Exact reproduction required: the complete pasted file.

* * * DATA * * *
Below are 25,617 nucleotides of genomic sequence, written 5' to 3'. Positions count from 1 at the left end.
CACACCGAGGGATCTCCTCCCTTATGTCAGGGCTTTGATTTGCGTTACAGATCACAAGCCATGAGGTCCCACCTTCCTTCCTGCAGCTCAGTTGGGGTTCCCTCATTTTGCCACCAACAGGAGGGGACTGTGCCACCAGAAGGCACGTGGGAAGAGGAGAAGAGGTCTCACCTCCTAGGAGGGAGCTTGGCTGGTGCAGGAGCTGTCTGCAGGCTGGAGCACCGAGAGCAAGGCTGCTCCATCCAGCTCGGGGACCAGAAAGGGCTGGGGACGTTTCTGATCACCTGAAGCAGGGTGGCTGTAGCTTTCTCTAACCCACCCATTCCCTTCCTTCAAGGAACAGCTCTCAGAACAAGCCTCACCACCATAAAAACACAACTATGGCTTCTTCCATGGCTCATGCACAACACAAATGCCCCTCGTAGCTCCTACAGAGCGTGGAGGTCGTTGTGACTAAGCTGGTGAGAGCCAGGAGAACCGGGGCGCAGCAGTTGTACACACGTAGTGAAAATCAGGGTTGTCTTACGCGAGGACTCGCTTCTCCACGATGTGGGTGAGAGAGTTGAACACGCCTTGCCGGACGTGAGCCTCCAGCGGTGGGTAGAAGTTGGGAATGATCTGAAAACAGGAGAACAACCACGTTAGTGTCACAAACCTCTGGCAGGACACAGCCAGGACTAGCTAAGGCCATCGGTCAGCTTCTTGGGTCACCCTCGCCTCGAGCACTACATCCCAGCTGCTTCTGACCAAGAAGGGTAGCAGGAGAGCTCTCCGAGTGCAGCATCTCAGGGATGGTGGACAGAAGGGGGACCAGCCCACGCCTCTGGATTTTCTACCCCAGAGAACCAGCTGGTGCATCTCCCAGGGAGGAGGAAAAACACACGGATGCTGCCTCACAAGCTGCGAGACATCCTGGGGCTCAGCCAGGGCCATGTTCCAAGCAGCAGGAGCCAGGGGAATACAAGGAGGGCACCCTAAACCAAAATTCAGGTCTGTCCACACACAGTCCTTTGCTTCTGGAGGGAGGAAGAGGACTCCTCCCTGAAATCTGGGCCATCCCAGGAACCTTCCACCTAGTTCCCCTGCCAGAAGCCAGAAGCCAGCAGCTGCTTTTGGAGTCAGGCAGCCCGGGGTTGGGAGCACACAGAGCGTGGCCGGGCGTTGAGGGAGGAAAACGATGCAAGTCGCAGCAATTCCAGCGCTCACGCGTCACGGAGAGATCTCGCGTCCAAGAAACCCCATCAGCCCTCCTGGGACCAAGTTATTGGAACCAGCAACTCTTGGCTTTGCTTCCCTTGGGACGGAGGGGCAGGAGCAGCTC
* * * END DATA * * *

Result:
Below are 25,617 nucleotides of genomic sequence, written 5' to 3'. Positions count from 1 at the left end.
CACACCGAGGGATCTCCTCCCTTATGTCAGGGCTTTGATTTGCGTTACAGATCACAAGCCATGAGGTCCCACCTTCCTTCCTGCAGCTCAGTTGGGGTTCCCTCATTTTGCCACCAACAGGAGGGGACTGTGCCACCAGAAGGCACGTGGGAAGAGGAGAAGAGGTCTCACCTCCTAGGAGGGAGCTTGGCTGGTGCAGGAGCTGTCTGCAGGCTGGAGCACCGAGAGCAAGGCTGCTCCATCCAGCTCGGGGACCAGAAAGGGCTGGGGACGTTTCTGATCACCTGAAGCAGGGTGGCTGTAGCTTTCTCTAACCCACCCATTCCCTTCCTTCAAGGAACAGCTCTCAGAACAAGCCTCACCACCATAAAAACACAACTATGGCTTCTTCCATGGCTCATGCACAACACAAATGCCCCTCGTAGCTCCTACAGAGCGTGGAGGTCGTTGTGACTAAGCTGGTGAGAGCCAGGAGAACCGGGGCGCAGCAGTTGTACACACGTAGTGAAAATCAGGGTTGTCTTACGCGAGGACTCGCTTCTCCACGATGTGGGTGAGAGAGTTGAACACGCCTTGCCGGACGTGAGCCTCCAGCGGTGGGTAGAAGTTGGGAATGATCTGAAAACAGGAGAACAACCACGTTAGTGTCACAAACCTCTGGCAGGACACAGCCAGGACTAGCTAAGGCCATCGGTCAGCTTCTTGGGTCACCCTCGCCTCGAGCACTACATCCCAGCTGCTTCTGACCAAGAAGGGTAGCAGGAGAGCTCTCCGAGTGCAGCATCTCAGGGATGGTGGACAGAAGGGGGACCAGCCCACGCCTCTGGATTTTCTACCCCAGAGAACCAGCTGGTGCATCTCCCAGGGAGGAGGAAAAACACACGGATGCTGCCTCACAAGCTGCGAGACATCCTGGGGCTCAGCCAGGGCCATGTTCCAAGCAGCAGGAGCCAGGGGAATACAAGGAGGGCACCCTAAACCAAAATTCAGGTCTGTCCACACACAGTCCTTTGCTTCTGGAGGGAGGAAGAGGACTCCTCCCTGAAATCTGGGCCATCCCAGGAACCTTCCACCTAGTTCCCCTGCCAGAAGCCAGAAGCCAGCAGCTGCTTTTGGAGTCAGGCAGCCCGGGGTTGGGAGCACACAGAGCGTGGCCGGGCGTTGAGGGAGGAAAACGATGCAAGTCGCAGCAATTCCAGCGCTCACGCGTCACGGAGAGATCTCGCGTCCAAGAAACCCCATCAGCCCTCCTGGGACCAAGTTATTGGAACCAGCAACTCTTGGCTTTGCTTCCCTTGGGACGGAGGGGCAGGAGCAGCTC